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OJHAS Vol. 22, Issue 2: April-June 2023

Original Article
Clinicopathological Spectrum of Schwannoma – A 3-year Retrospective Study with Emphasis on Unusual Sites

Nithya Roopa Prem, Junior Resident,
Swati Sharma, Associate Professor,
Kanthilatha Pai, Professor,
Mary Mathew, Professor and Head of Department,
Department of Pathology, Kasturba Medical College, Manipal, Manipal Academy of Higher Education, Manipal, Karnataka, India.

Address for Correspondence
Dr. Swati Sharma,
Associate Professor,
Department of Pathology,
Kasturba Medical College,
Madhav Nagar, Manipal-576104
Karnataka, India


Prem NR, Sharma S, Pai K, Mathew M. Clinicopathological Spectrum of Schwannoma – A 3-year Retrospective Study with Emphasis on Unusual Sites. Online J Health Allied Scs. 2023;22(2):6. Available at URL:

Submitted: May 17, 2023; Accepted: July 4, 2023; Published: July 15, 2023


Abstract: Introduction: Schwannoma is a benign neoplasm of neural origin, commonly associated with cranial nerves. The aim of the study is to study the spectrum of demographic and clinical presentation of this neoplasm with special emphasis on unusual sites. We also discuss the histopathological features at these sites and analyse these with the available literature. Materials and Methods: This is a retrospective cross-sectional study of 3 years, where all diagnosed cases of Schwannoma at unusual sites were studied for histopathological parameters along with the clinical and radiological details. Results: 18 cases of Schwannoma at unusual locations were analysed. The age range was 20-82 years with mean age being 45.5 years. The sex ratio was equal. The most common presenting symptom was painless swelling with a duration ranging from 5 days to 7 months. Mean size was 4 cm. The most common site was the head and neck region and lower limbs constituting 28% cases each. All patients underwent complete surgical excision. Clinico-histopathological correlation was 70%. Histopathology confirmed the diagnosis in all cases. Conclusion: Schwannomas are benign lesions with good prognosis and minimal chance of malignant progression. However, the unusual sites and misleading presentations may pose diagnostic challenge for both the clinicians and pathologists alike. The lack of awareness of occurrence of this benign entity at unusual location may lead to unnecessary treatment. Pathologists should keep Schwannoma as a differential diagnosis even if the lesion is present at unusual site.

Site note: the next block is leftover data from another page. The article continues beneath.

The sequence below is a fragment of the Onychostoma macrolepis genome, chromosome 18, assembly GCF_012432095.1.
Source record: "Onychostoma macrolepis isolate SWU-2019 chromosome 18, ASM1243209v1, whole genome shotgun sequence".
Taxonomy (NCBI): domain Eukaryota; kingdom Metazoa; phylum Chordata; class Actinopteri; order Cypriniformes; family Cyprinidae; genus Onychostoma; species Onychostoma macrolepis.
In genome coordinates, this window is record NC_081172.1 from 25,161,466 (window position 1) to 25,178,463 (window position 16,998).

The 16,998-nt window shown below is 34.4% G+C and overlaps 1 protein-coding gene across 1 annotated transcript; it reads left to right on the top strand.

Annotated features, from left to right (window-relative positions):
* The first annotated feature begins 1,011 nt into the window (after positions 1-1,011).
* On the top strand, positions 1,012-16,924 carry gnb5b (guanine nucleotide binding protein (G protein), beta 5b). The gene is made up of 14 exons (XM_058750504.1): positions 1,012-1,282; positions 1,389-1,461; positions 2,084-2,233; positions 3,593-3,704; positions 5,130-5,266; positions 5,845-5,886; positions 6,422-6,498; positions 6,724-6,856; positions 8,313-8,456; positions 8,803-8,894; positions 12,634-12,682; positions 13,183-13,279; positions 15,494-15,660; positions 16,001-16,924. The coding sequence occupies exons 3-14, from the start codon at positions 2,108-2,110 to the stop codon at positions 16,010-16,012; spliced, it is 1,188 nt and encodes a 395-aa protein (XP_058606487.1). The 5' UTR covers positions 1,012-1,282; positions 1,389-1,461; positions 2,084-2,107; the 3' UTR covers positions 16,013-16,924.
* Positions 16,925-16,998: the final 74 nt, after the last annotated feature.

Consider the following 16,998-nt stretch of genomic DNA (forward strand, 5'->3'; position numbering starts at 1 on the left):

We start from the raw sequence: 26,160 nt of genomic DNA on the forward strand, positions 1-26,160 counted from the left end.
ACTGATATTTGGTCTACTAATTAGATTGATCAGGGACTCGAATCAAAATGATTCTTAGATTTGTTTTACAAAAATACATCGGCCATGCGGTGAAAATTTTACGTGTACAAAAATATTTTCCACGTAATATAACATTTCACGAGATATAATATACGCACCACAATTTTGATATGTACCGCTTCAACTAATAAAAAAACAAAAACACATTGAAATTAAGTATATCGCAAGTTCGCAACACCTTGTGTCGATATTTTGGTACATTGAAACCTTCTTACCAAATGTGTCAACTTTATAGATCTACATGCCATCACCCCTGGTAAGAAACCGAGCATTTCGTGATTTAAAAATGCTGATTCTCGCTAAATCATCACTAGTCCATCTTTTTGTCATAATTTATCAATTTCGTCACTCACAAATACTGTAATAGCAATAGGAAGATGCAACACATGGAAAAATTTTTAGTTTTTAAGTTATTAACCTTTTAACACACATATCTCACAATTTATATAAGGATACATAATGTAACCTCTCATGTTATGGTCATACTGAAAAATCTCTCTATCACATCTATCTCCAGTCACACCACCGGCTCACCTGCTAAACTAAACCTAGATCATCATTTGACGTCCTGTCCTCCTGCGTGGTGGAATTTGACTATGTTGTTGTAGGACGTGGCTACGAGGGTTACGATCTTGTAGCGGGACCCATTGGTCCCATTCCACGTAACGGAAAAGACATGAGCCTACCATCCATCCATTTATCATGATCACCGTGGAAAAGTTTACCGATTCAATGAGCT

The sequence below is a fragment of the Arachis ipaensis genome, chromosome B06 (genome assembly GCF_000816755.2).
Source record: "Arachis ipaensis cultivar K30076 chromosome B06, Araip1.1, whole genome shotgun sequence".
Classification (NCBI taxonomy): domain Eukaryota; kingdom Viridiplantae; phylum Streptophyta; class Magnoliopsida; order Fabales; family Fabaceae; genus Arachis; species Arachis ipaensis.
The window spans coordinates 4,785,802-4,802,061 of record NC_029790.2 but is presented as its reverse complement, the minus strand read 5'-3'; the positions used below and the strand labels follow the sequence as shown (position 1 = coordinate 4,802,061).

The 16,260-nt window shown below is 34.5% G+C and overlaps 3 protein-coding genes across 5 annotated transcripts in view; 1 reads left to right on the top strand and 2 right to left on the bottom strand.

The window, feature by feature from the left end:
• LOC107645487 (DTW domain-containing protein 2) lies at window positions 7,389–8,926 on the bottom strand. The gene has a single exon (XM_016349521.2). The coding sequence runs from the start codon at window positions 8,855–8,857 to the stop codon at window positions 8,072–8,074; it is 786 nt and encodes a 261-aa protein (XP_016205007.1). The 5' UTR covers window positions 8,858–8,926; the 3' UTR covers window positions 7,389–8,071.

Key Words: Benign, Neural, Schwann cells, Schwannoma


Schwannomas, also known as neurilemomas are neuroectodermal derived lesions. The cell of origin is Schwann cell, which is responsible for maintaining the myelin coating of neurons.1 Schwann cells are glial cells that provide insulation for both the motor and the sensory neural signal in the peripheral nervous system. They have predilection for sensory nerves with the eighth nerve being most frequently affected.2

Schwannomas are usually isolated, solitary, slow-growing and well encapsulated lesions. In some cases, they are associated with neurofibromatosis syndrome and patients develop multiple Schwannomas, known as Schwannomatosis.1

Aims of the present study are to analyse the spectrum of demographic and clinical presentations of Schwannoma with special emphasis on occurrence at unusual sites, to discuss the histopathological features of this lesion at these unusual locations and analyse with the available literature.

Materials and Methods

A 3-year retrospective cross-sectional observational study was done on 18 diagnosed cases of Schwannoma located at unusual sites after procuring Institutional Ethical Committee Clearance (IEC:15/23). The clinical, radiological and pathological details were retrieved from the hospital records and the pathology database. Parameters described in Table 1 were analysed.

Table 1: Proforma

1. Age

9. Frozen diagnosis if any

2. Gender

10. Gross features

3. Clinical presentation

11. Histopathological diagnosis

4. Size of the lesion

12. Microscopy

5. Site of the lesion

13.Immunohistochemistry, if done

6. Duration

14. Follow up

7. Preoperative radiology

8. Clinical diagnosis


Age and Gender

Of the 18 cases studied, the age ranged from 20- 82 years with a mean age being 45.5 years. Sex ratio was equal.

Site and Size

Head and neck region, and the lower limb were the most common sites, consisting for 28% cases each, followed by 22% cases in abdomen/retroperitoneum region, 16 % cases in thorax, and 6% of cases in the upper limb (Figure 1).

Figure 1: Topographical distribution of the lesion

Clinical presentation

Majority of cases (38 %) presented with painless swelling. Other symptoms included backache (11%), abdominal pain (11%), limb pain (5%). Symptoms like blurring of vision (5%) and reduced hearing (5%) were noted in patients who presented with retro maxillary lesion. The duration of symptoms ranged from 5 days to 6 years.

Preoperative radiology

Imaging was done in 10 cases. Majority of cases underwent magnetic resonance imaging (MRI) (50%) followed by computed tomography (30%), ultrasonography (10%) and radiography (X-ray) (10%). The radiology in all 10 cases were suggestive of benign lesion (Figure 2).